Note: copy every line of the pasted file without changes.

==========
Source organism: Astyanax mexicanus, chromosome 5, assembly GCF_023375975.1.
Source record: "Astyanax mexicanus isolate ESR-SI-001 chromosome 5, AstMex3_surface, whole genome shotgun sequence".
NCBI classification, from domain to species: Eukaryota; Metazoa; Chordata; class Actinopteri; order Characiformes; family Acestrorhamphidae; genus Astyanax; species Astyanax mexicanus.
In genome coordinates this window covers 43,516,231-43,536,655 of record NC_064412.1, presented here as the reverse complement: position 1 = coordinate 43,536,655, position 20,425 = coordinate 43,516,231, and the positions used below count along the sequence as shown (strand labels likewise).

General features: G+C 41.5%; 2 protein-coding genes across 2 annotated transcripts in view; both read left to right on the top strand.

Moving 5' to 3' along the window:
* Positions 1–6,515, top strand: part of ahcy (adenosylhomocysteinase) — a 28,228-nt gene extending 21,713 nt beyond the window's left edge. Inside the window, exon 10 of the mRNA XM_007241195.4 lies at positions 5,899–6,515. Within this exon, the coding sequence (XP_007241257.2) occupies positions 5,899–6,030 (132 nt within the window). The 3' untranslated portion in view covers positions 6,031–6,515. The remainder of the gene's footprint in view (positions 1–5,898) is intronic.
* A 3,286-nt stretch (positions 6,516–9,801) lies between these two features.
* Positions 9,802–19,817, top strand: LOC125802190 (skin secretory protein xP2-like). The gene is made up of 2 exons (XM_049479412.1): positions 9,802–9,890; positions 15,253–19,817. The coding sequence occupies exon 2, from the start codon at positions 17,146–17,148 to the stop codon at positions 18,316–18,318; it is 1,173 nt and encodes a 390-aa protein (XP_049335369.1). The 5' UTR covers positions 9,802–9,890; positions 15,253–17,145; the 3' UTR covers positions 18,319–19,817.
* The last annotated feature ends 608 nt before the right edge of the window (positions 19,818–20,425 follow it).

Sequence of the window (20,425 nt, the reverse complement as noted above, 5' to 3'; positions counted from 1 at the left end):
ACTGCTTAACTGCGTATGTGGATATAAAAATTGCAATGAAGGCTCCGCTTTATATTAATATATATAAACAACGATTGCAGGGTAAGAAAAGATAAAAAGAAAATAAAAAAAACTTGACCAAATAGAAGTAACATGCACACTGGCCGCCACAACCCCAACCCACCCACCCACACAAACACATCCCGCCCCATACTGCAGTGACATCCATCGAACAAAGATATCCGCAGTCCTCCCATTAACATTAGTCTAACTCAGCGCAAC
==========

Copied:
Source organism: Astyanax mexicanus, chromosome 5, assembly GCF_023375975.1.
Source record: "Astyanax mexicanus isolate ESR-SI-001 chromosome 5, AstMex3_surface, whole genome shotgun sequence".
NCBI classification, from domain to species: Eukaryota; Metazoa; Chordata; class Actinopteri; order Characiformes; family Acestrorhamphidae; genus Astyanax; species Astyanax mexicanus.
In genome coordinates this window covers 43,516,231-43,536,655 of record NC_064412.1, presented here as the reverse complement: position 1 = coordinate 43,536,655, position 20,425 = coordinate 43,516,231, and the positions used below count along the sequence as shown (strand labels likewise).

General features: G+C 41.5%; 2 protein-coding genes across 2 annotated transcripts in view; both read left to right on the top strand.

Moving 5' to 3' along the window:
* Positions 1–6,515, top strand: part of ahcy (adenosylhomocysteinase) — a 28,228-nt gene extending 21,713 nt beyond the window's left edge. Inside the window, exon 10 of the mRNA XM_007241195.4 lies at positions 5,899–6,515. Within this exon, the coding sequence (XP_007241257.2) occupies positions 5,899–6,030 (132 nt within the window). The 3' untranslated portion in view covers positions 6,031–6,515. The remainder of the gene's footprint in view (positions 1–5,898) is intronic.
* A 3,286-nt stretch (positions 6,516–9,801) lies between these two features.
* Positions 9,802–19,817, top strand: LOC125802190 (skin secretory protein xP2-like). The gene is made up of 2 exons (XM_049479412.1): positions 9,802–9,890; positions 15,253–19,817. The coding sequence occupies exon 2, from the start codon at positions 17,146–17,148 to the stop codon at positions 18,316–18,318; it is 1,173 nt and encodes a 390-aa protein (XP_049335369.1). The 5' UTR covers positions 9,802–9,890; positions 15,253–17,145; the 3' UTR covers positions 18,319–19,817.
* The last annotated feature ends 608 nt before the right edge of the window (positions 19,818–20,425 follow it).

Sequence of the window (20,425 nt, the reverse complement as noted above, 5' to 3'; positions counted from 1 at the left end):
ACTGCTTAACTGCGTATGTGGATATAAAAATTGCAATGAAGGCTCCGCTTTATATTAATATATATAAACAACGATTGCAGGGTAAGAAAAGATAAAAAGAAAATAAAAAAAACTTGACCAAATAGAAGTAACATGCACACTGGCCGCCACAACCCCAACCCACCCACCCACACAAACACATCCCGCCCCATACTGCAGTGACATCCATCGAACAAAGATATCCGCAGTCCTCCCATTAACATTAGTCTAACTCAGCGCAAC